I don’t have too much else to offer to what you said other than to voice my passionate approval of your endorsement of Injustice: Gods Among Us. Also, I think it could be kind of awesome if they brought in Lady Shiva to train Laurel.

      I hope we were able to satisfy the call for clarity from the original commenter, Anne.

      On Sun, Jan 12, 2014 at 11:11 PM, We Minored In Film

  37. wow thank you so much for your answer, its pretty clear for me now. definitely, laurel is his first true love and i would love her to have some great story. i dont like how they made oliver cheat on her with her sister though. i think that could be an issue because i dont see any normal woman forgiving completely that, ever…

  38. The issue that he cheated on her comes up a lot as an argument for why a woman wouldn’t get back with someone. IMHO it comes down to this:

    1) In life people do a lot of things we wouldn’t normally expect someone to do, but love gets in the way and it has a powerful force on us, so sometimes they are willing to forgive but not to forget. You can’t help it if you truly love someone. Perhaps it hurts too much to be apart than to be together.

    2) When you are both ‘super hero’ characters your dating pool seems to get narrowed down somewhat.

    3) When you life is on the line and someone risks their life for yours it seems to negate the cheating bit, as how could you put your life in someone’s hands (who you have been in love with before), but not your heart.

    4) Laurel is a very warm & big hearted person who has a tremendous ability to forgive (both in the TV and comics) – she is one the most liked and respected women super heroes, so if anyone could, Laurel could.

    5) While I am certainly not condoning his behaviour, I think Laurel is able to rationalize that they were both young, they weren’t ready for commitment, he was immature back then and today he is a completely different person, that he cheated because he got ‘cold feet’ (mentioned in an episode 2.22?) as he was incapable at the time to discuss their relationship in an adult manner.

    6) She has also seen Oliver with other women, like McKenna Hall where he displayed a normal caring boyfriend behaviour. Of course, the big test will be when she discovers Oliver’s alter ego, and perhaps he discovers hers.

    With Oliver and Laurel (TV and Comics) there will always be that underlying connection that they will never really achieve with anyone else. Yes they may love other people, but there is always this deep rooted connection that draws them back together. I think they are able to move one another like no one else can, and feel more deeply with each other. Well that’s IMHO anyway.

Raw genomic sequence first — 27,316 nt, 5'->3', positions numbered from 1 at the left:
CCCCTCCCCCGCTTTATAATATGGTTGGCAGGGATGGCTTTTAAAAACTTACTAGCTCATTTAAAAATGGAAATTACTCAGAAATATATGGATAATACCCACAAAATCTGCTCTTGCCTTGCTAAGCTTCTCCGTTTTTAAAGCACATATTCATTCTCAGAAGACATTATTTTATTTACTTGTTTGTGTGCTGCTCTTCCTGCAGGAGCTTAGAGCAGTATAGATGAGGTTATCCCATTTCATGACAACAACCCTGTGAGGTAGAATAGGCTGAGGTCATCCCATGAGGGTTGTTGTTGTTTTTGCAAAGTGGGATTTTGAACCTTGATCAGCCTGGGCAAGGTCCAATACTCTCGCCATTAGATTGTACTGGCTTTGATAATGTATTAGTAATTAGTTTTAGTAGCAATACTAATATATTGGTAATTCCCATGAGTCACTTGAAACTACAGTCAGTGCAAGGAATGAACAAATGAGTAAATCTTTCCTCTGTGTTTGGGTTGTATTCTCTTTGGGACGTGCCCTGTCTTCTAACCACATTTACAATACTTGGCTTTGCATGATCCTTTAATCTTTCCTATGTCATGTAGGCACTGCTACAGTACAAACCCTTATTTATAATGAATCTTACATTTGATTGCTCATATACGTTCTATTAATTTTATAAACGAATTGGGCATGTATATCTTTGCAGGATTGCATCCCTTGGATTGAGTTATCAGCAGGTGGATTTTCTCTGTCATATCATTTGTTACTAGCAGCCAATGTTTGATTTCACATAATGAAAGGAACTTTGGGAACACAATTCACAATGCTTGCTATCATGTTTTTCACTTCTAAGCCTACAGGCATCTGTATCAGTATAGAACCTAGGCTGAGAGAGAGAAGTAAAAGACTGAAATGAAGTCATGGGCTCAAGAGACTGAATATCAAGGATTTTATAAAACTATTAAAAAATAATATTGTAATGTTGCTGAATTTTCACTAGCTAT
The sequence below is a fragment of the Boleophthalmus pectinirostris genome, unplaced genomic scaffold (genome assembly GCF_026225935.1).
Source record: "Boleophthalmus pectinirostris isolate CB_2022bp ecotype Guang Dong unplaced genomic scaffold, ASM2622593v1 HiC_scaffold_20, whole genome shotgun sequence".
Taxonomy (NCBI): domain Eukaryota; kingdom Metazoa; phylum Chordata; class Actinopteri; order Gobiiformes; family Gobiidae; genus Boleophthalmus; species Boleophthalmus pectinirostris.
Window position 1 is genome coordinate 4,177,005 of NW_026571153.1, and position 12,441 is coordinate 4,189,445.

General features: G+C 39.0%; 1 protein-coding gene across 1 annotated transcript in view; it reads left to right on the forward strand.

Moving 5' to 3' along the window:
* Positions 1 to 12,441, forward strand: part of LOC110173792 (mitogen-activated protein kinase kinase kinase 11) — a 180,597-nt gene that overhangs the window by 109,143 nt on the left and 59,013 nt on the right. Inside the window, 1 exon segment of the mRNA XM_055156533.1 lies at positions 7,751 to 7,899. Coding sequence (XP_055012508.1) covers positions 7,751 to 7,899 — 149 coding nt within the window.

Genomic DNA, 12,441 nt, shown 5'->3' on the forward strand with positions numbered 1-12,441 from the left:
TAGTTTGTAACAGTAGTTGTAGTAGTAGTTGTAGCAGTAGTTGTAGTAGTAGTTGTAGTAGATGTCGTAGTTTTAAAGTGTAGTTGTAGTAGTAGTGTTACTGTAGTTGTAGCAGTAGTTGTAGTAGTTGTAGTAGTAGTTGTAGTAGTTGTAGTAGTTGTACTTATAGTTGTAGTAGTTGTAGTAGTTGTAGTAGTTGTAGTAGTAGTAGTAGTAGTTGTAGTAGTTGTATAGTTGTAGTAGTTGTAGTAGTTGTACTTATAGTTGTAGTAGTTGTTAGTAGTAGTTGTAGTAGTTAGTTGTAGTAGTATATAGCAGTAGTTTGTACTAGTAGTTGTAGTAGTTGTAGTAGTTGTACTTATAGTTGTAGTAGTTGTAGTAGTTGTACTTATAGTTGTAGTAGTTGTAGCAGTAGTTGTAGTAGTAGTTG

39. To tell you the truth i think, as a woman, that it is too much. I wouldn’t mind, as i said, that oliver ends up with someone third, completely new as the show progresses. And i dont want love triangles if its possible, please :) thank you all for answering my questions.

    • Anne – How far are you into Arrow? I don’t want to spoil too much (this just now occurred to me, sorry). I will say that Laurel’s path toward potential forgiveness is dotted with her occasionally reminding herself that she’d be crazy to ever forgive Oliver for what he did with/to Sara. I can see where no matter what happens a viewer might just never be able to get past that – like, they can be friends again, but I just can’t buy them as a couple again because how could she ever truly forgive him no matter how heroic or badass he becomes. If I’m honest, I never actually pondered this question all that much when I watched the first season mostly because I already knew Laurel and Oliver’s comic book/cartoon background.

      Also, you’d better re-think the “no love triangles thing” because in its short history Arrow has already thrown several of those at Oliver, and not all of them even in the present day :) I mostly just roll with it since it’s the non-romantic elements of the show I like the most. But, yeah, this is a show which fancies itself a juicy love triangle.

    • That’s awesome. I loved that episode. I have gone back and forth on the second season as a whole since they’ve been changing so much. However, there have been some definite high points, episode 9 (“Three Ghosts”) chief among them. I said it in my review of “Three Ghosts,” but as soon as I finished watching that episode I had the overwhelming urge to watch it again (